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DOH Walton Encourages Residents To Be Wary of Potential Rabies

By Crystal Steele

January 18, 2018

January 18, 2018

DOH WALTON ENCOURAGES RESIDENTS TO BE WARY OF POTENTIAL RABIES

Contact:
Crystal Steele
Crystal.Steele@flhealth.gov
850-892-8021 Ext. 6365

DeFuniak Springs, Fla - Rabies is a vaccine preventable viral disease that affects mammals, and is most often transmitted thought the bite of a rabid animal. While a clear majority of reported rabies cases occur in animals like raccoons, foxes, dogs, and cats, bats provide a vector for rabies transmission.

            Rabies virus infects the central nervous system of the host, eventually causing disease to the brain, followed by death. Rabies shares many initial symptoms of other diseases to include: fever, headache, and general discomfort or weakness. As the rabies becomes more progressive, the host can experience anxiety, hallucinations, hyper salivation, agitation, confusion, slight or partial paralysis, insomnia, hydrophobia, and difficulty swallowing. Within days of symptom onset, death frequently occurs.

            All species of mammals are vulnerable to the rabies virus; however, few species are important vectors for rabies transmission. In the United States, rabies has been identified in dogs, cats, foxes, raccoons, and coyotes. Several species of bats are also found to be reservoirs for the rabies virus. Transmission of the rabies virus begins with the saliva of the host being passed to an uninfected host via bite or scratch. Some animals, such as cats self-groom. This allows the rabies virus to be transmitted from a scratch.

            People often know when they have been bitten by a bat, however many species of bats have extremely small teeth, which allow the bite marks to quickly disappear. If an individual is bitten by a bat, or expose their eyes, nose, mouth, or wound to infectious materials from a bat such as saliva or brain material, wash the affected area thoroughly with soap and warm water, and seek medical attention immediately. If possible, the bat should be captured and sent to a laboratory for rabies testing.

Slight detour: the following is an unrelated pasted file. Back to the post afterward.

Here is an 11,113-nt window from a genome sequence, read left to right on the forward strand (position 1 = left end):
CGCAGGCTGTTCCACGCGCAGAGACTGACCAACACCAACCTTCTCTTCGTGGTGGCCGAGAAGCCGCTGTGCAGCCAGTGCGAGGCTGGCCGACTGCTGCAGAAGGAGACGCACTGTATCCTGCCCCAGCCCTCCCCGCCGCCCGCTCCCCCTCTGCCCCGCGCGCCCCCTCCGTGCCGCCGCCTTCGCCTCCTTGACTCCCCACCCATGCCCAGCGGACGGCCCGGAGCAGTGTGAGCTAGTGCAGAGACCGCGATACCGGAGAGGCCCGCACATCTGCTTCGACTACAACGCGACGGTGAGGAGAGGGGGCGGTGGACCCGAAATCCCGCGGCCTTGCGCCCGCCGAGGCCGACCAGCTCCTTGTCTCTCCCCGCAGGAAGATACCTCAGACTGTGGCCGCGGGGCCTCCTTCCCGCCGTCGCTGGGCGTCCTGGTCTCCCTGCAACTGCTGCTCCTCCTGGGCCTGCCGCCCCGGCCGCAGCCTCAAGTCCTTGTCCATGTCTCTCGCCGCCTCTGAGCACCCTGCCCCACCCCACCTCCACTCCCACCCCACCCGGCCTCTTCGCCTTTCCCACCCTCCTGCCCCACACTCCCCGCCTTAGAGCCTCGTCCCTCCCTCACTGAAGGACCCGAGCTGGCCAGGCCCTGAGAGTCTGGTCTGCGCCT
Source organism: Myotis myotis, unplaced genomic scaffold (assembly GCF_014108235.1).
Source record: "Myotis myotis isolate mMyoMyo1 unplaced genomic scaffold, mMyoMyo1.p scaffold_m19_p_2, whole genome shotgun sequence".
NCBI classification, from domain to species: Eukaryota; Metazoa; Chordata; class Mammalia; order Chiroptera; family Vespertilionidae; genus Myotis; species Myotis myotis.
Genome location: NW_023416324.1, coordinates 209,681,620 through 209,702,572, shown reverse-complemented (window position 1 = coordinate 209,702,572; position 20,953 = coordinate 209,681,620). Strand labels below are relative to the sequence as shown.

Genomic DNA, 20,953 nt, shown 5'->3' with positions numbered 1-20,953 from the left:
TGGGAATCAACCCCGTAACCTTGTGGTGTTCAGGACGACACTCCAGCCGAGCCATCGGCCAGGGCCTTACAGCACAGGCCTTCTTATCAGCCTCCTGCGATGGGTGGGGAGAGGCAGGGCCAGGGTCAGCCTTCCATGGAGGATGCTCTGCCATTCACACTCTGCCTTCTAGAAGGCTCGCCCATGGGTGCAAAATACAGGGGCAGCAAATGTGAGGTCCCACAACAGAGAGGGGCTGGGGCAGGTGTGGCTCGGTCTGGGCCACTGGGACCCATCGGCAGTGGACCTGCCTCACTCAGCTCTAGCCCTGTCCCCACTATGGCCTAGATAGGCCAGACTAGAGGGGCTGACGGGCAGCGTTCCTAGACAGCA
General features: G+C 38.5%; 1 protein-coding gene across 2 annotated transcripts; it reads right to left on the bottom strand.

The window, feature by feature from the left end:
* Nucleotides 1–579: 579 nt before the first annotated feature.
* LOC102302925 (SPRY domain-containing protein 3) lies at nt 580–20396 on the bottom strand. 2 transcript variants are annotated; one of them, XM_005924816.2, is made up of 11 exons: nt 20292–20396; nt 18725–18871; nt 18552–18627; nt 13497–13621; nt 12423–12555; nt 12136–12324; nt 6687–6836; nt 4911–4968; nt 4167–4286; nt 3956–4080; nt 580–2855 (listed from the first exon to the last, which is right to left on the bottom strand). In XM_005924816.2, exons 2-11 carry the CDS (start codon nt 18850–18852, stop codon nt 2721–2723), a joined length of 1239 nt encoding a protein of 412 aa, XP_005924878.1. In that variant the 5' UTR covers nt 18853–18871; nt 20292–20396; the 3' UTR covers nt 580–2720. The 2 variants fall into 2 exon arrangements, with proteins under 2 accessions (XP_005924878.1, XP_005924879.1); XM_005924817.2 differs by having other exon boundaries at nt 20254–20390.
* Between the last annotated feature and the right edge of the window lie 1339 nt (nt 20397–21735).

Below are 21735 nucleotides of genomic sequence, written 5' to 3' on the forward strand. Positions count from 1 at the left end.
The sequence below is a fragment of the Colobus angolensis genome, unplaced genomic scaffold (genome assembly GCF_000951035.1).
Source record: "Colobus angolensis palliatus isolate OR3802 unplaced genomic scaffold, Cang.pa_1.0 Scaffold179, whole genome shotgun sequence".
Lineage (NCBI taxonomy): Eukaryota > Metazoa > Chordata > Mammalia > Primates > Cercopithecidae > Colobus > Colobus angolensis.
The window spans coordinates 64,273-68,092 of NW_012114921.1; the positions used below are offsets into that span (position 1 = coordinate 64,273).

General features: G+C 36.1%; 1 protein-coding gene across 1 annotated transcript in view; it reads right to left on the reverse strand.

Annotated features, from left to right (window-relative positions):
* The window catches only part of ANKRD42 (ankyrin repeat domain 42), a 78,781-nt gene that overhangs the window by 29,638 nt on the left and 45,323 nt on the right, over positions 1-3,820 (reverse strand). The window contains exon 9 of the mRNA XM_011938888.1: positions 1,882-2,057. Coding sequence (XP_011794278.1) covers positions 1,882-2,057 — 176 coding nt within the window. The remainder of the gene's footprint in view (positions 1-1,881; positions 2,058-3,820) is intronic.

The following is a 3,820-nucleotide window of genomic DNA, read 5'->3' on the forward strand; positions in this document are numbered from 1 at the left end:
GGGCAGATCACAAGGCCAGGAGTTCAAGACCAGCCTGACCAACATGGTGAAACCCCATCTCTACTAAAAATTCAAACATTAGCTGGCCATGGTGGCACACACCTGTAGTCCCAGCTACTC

If you wake up because a bat has landed on you while you were sleeping, or wake up and observe a bat in your room, you should try to safely capture the bat and have it tested for rabies. The same safety measures should be taken if a bat is found in the room of a small child, an individual that is mentally impaired, or an individual that is intoxicated. The small teeth of a bat can make any type of bite extremely difficult to find. 

            You cannot tell that an animal has rabies by just looking at them. Rabies can only be confirmed by laboratory testing. Be safe, and never handle animals that have the potential to be rabid.

If you think your pet has been bitten by a bat, please contact our veterinarian and local health department for immediate assistance and testing. Keeping your pets up to date on their rabies vaccination can help in the limiting the spread of the rabies virus.

About the Florida Department of Health

The department, nationally accredited by the Public Health Accreditation Board, works to protect, promote and improve the health of all people in Florida through integrated state, county and community efforts.

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